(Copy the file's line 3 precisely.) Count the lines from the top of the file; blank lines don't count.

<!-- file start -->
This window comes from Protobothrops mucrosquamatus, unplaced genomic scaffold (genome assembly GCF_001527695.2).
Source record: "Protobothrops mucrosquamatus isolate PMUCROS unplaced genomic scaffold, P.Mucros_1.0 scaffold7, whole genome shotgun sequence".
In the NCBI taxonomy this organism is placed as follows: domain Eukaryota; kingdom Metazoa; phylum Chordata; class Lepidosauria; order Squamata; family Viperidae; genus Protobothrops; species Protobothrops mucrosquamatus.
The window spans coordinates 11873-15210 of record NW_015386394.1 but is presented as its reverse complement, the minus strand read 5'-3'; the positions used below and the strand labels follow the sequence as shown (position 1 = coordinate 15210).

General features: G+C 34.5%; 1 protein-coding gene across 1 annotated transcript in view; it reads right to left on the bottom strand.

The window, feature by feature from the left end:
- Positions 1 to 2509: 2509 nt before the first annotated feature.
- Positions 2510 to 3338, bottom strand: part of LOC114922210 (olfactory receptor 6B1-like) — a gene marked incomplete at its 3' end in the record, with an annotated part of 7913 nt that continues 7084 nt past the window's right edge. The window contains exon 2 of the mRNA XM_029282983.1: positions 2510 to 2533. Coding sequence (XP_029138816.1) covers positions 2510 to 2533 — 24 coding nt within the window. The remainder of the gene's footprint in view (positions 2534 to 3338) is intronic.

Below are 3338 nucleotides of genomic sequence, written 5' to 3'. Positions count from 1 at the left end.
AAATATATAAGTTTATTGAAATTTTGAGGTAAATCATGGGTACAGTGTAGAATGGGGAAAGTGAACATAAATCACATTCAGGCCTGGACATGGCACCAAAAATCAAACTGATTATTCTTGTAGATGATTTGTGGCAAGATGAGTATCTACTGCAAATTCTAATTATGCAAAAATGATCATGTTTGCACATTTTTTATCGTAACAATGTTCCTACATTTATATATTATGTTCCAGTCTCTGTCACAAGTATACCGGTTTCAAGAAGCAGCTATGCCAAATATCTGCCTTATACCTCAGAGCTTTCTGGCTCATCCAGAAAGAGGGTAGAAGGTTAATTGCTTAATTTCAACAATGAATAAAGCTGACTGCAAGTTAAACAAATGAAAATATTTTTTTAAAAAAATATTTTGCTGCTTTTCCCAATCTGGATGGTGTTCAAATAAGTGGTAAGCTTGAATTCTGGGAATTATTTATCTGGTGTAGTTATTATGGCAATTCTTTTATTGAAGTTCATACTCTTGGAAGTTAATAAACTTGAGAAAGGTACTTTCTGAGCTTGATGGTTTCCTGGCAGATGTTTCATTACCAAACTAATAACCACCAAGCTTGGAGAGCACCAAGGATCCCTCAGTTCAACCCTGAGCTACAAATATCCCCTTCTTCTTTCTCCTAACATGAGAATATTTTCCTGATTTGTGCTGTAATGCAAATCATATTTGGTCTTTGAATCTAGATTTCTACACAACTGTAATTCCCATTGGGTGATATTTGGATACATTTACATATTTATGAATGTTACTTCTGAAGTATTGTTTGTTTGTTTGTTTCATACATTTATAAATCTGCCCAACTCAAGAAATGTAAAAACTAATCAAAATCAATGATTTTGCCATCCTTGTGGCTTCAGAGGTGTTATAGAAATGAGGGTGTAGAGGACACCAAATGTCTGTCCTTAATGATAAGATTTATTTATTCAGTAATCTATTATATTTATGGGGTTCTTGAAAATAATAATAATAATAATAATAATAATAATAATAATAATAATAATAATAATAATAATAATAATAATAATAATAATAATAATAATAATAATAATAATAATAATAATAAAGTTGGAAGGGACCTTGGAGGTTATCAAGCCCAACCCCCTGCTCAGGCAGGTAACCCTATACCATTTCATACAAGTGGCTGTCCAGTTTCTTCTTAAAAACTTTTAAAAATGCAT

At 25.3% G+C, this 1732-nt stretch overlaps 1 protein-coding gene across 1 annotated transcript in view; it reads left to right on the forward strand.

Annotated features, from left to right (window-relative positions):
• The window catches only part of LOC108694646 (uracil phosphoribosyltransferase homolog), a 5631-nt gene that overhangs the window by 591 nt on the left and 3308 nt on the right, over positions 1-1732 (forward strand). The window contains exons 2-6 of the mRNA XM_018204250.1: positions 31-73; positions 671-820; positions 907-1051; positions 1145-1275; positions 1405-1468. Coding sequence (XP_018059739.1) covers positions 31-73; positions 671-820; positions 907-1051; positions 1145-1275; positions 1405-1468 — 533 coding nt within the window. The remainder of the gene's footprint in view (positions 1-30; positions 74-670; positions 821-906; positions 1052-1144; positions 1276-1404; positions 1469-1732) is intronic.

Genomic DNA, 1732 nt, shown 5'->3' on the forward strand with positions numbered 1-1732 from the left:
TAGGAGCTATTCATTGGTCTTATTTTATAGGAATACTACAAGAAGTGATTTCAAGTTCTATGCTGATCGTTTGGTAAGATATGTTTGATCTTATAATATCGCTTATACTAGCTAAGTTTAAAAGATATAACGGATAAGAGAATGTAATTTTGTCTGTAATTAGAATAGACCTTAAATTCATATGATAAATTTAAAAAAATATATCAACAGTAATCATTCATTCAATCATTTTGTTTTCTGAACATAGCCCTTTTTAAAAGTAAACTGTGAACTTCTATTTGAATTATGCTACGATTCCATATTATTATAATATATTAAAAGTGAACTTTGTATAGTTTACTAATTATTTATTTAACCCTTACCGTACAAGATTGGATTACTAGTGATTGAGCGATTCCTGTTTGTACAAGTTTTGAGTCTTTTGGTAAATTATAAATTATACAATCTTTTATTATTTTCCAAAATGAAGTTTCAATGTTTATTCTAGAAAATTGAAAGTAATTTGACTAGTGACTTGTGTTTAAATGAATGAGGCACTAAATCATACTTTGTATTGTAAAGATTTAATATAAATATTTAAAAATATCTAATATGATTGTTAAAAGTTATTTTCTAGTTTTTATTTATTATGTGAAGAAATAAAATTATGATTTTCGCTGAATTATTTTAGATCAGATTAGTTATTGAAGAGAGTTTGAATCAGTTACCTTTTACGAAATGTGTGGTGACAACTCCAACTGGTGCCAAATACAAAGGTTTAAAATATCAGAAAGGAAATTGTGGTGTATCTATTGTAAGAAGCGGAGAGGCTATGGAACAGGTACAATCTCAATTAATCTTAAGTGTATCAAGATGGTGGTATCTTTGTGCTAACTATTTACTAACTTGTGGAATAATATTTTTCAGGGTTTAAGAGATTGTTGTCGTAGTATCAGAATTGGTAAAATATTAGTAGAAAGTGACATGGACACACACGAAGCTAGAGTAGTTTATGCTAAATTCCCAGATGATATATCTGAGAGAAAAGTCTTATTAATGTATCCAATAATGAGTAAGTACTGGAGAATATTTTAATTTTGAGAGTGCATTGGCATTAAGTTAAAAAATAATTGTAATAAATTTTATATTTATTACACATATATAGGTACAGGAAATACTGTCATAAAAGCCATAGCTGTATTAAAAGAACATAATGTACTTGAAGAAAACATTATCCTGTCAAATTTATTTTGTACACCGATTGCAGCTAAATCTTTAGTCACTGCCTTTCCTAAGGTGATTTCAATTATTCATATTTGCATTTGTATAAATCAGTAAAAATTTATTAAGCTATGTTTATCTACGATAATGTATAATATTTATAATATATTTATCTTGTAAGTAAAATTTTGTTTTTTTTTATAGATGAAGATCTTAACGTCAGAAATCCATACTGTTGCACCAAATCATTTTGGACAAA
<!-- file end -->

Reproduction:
In the NCBI taxonomy this organism is placed as follows: domain Eukaryota; kingdom Metazoa; phylum Chordata; class Lepidosauria; order Squamata; family Viperidae; genus Protobothrops; species Protobothrops mucrosquamatus.